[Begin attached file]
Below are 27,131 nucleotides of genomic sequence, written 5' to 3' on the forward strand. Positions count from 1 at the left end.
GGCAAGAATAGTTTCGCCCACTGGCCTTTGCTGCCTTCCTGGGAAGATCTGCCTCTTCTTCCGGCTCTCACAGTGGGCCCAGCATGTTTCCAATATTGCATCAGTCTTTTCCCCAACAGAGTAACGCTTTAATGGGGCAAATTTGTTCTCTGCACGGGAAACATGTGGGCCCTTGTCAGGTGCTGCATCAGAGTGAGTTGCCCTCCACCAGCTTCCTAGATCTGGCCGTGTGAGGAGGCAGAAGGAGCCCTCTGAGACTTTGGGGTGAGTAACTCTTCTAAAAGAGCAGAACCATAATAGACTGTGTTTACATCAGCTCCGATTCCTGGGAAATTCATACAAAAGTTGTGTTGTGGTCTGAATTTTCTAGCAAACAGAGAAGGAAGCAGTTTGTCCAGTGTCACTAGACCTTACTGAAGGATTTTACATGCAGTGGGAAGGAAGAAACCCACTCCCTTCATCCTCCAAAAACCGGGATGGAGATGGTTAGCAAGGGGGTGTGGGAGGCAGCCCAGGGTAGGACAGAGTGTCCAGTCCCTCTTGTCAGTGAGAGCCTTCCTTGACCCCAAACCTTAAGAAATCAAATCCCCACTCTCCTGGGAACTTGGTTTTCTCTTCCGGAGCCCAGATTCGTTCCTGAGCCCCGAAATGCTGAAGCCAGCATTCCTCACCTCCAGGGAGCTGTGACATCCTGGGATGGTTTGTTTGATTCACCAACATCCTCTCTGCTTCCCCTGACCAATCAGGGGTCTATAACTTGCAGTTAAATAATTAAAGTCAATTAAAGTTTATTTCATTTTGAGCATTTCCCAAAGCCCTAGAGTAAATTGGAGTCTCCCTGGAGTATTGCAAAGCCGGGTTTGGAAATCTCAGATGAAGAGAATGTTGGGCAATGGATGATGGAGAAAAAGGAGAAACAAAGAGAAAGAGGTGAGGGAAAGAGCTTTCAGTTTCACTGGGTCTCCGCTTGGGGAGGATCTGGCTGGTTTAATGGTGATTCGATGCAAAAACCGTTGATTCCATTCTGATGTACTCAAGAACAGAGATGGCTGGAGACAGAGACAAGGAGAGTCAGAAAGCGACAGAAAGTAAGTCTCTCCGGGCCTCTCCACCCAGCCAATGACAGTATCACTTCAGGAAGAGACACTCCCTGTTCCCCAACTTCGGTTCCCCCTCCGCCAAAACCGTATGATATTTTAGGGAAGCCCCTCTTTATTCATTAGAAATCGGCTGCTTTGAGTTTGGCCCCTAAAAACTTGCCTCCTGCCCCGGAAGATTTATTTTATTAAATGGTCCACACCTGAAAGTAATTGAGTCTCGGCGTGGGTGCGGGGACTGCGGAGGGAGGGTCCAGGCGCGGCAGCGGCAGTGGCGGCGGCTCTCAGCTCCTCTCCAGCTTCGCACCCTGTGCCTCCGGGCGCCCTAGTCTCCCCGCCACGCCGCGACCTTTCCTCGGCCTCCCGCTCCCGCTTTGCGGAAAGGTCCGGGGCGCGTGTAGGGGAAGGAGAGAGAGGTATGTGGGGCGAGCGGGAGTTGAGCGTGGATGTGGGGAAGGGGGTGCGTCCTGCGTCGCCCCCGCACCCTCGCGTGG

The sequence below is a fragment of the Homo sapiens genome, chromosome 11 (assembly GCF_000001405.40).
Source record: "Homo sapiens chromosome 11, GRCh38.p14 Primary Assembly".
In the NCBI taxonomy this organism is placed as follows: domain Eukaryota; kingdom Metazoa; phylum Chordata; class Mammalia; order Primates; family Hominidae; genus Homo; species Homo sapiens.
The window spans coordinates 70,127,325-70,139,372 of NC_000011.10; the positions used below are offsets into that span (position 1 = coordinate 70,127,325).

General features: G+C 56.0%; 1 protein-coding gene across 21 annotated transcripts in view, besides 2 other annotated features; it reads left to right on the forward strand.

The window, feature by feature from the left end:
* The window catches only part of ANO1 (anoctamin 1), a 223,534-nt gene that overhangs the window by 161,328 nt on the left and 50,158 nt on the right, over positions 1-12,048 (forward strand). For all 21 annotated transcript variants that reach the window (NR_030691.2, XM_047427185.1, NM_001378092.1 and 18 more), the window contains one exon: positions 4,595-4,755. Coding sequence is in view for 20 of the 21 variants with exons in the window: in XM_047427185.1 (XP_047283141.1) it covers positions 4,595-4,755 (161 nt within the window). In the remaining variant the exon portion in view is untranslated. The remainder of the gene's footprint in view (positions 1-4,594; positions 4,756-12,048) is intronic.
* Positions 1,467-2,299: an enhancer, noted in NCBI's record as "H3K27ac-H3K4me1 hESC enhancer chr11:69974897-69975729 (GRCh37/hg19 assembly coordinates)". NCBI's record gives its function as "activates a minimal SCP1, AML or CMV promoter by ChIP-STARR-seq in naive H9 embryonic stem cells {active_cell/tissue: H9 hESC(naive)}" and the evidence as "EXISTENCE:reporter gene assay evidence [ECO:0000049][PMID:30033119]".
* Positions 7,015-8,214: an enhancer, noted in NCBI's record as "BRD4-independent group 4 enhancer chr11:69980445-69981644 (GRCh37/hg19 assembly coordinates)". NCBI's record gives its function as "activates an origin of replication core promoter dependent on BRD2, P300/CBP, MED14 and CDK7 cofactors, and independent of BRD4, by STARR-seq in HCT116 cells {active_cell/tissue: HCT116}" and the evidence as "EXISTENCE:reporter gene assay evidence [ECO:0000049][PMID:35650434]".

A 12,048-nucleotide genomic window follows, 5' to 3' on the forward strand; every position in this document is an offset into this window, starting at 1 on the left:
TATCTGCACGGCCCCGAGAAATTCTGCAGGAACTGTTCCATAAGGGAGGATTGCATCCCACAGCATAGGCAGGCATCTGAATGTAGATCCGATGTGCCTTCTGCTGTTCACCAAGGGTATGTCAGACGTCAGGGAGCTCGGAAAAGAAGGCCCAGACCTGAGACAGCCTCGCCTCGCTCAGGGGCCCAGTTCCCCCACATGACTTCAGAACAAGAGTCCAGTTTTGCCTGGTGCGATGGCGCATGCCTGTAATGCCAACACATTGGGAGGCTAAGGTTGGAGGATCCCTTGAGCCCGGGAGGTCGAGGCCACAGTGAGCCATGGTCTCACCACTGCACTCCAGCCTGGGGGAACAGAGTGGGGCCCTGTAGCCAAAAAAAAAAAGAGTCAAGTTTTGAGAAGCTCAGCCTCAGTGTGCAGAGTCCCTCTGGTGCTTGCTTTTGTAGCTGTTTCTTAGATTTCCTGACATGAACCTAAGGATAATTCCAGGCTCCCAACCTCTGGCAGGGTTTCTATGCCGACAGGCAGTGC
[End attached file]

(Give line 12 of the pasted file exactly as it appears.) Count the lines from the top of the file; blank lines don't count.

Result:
A 12,048-nucleotide genomic window follows, 5' to 3' on the forward strand; every position in this document is an offset into this window, starting at 1 on the left: